WASHINGTON, Nov. 6 (UPI) -- A Somali official who helped negotiate the release of a Danish-owned ship and its crew went on trial this week in Washington on piracy charges.
Federal prosecutors do not charge that Ali Mohamed Ali was involved in the seizure of the CEC Future, which was held for 71 days, the Los Angeles Times reported. But they say he aided and abetted piracy by his role in obtaining the $1.7 million ransom.
Ali, acting director of education in Somaliland, a semi-autonomous area in Somalia, was arrested in 2011 at Dulles International Airport outside Washington. Federal agents lured him to the United States with an invitation to an education conference in North Carolina.
Ali had previously lived in the United States for 26 years. His lawyer said he began studies at the State University of New York in Old Westbury when he was 19, offered his services to the U.S. government after the 2001 terrorist attacks and returned to Somalia for family reasons in 2007.
During months of hearings, U.S. District Judge Ellen Huvelle has been critical of the prosecution. She ordered him released on bail and dismissed the piracy charge but was overruled by federal appeals courts, Courthouse News Service reported.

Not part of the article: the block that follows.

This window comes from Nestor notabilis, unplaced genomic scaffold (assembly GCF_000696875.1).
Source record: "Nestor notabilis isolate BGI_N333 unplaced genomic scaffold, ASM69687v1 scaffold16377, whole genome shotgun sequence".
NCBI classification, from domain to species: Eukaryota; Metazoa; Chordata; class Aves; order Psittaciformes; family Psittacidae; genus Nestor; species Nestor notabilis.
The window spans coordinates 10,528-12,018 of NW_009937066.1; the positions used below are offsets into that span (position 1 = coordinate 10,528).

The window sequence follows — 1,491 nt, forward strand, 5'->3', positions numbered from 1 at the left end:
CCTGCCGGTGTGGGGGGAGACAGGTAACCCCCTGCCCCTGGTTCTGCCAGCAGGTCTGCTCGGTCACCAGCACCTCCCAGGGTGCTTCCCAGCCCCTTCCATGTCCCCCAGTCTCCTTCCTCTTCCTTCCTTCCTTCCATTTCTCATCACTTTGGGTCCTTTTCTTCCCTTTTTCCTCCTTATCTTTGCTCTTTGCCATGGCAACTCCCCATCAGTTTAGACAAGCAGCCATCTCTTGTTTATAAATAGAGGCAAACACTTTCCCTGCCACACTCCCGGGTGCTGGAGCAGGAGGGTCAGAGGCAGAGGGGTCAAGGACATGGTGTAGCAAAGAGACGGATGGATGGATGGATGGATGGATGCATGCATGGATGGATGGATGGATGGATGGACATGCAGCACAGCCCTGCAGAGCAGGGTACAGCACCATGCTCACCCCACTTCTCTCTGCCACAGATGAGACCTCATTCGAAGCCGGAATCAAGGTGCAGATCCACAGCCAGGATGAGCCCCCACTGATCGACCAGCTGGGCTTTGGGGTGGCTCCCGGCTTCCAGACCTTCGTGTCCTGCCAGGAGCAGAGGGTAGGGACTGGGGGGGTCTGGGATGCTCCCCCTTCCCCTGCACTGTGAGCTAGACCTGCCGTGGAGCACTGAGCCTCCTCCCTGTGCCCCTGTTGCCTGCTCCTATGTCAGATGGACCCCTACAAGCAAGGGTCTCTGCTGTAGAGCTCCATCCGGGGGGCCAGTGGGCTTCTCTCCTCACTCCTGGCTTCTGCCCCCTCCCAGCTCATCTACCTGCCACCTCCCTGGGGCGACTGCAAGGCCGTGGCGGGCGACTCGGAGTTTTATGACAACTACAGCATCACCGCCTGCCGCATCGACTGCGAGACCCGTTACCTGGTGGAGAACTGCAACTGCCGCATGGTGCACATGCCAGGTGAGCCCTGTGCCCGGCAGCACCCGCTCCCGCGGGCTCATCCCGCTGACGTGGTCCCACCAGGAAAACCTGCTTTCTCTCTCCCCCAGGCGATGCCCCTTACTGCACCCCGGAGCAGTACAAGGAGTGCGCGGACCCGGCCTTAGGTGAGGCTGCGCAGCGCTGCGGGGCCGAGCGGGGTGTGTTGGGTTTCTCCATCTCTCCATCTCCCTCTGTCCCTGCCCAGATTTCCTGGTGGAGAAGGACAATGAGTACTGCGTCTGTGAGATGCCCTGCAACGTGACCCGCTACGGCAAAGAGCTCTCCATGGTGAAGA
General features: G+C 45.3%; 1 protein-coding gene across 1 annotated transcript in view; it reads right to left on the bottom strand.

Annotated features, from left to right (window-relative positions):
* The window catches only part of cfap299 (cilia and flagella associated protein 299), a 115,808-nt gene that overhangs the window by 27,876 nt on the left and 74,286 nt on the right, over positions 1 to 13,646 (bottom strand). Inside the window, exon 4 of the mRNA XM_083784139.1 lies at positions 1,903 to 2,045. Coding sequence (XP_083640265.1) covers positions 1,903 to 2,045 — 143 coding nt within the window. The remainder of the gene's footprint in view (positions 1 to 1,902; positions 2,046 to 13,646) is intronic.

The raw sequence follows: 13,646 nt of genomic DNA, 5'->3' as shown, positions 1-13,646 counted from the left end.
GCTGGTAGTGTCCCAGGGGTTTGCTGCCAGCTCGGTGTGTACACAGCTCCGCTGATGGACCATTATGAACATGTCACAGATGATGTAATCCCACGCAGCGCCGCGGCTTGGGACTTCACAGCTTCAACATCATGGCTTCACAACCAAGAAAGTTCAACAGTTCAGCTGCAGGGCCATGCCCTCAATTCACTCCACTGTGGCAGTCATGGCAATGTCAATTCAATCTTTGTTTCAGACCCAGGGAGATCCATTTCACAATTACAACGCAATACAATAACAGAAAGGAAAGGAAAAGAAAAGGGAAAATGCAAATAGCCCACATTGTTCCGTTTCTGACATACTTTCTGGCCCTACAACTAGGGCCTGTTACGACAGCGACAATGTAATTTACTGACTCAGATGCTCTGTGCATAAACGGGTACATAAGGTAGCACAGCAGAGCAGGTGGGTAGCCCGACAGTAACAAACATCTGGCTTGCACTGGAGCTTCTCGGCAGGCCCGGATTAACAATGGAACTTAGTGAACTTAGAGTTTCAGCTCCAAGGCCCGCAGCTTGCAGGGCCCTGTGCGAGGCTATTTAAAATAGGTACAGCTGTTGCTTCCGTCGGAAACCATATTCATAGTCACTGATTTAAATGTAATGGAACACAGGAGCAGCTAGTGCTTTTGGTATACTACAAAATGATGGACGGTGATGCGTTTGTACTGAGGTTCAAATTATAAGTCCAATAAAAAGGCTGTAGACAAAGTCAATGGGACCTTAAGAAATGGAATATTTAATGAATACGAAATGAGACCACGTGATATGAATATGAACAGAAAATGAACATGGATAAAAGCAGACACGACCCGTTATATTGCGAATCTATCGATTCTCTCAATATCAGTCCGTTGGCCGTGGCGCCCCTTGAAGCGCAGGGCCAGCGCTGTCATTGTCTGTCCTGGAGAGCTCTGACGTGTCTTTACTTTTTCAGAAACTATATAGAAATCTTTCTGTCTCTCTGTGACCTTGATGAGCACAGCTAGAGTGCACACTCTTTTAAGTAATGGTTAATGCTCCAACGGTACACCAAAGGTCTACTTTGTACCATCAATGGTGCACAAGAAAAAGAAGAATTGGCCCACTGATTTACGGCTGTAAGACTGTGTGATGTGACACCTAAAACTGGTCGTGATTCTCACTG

In an opening statement Monday, Assistant U.S. Attorney Julieanne Himelstein argued that Ali was the key person in the act of piracy even if he was involved in no violence, the Times said. She suggested he tried to negotiate as large a ransom as possible and got CEC to add a $75,000 fee for his services to the agreed sum.
"He was the most important gun on board because that was the gun that got them the money," Himelstein told jurors.
Ali faces a mandatory life sentence if he is convicted of piracy. In a hearing, Huvelle suggested that is too much.
"This gentleman doesn't merit mandatory life," she said, as reported in a transcript.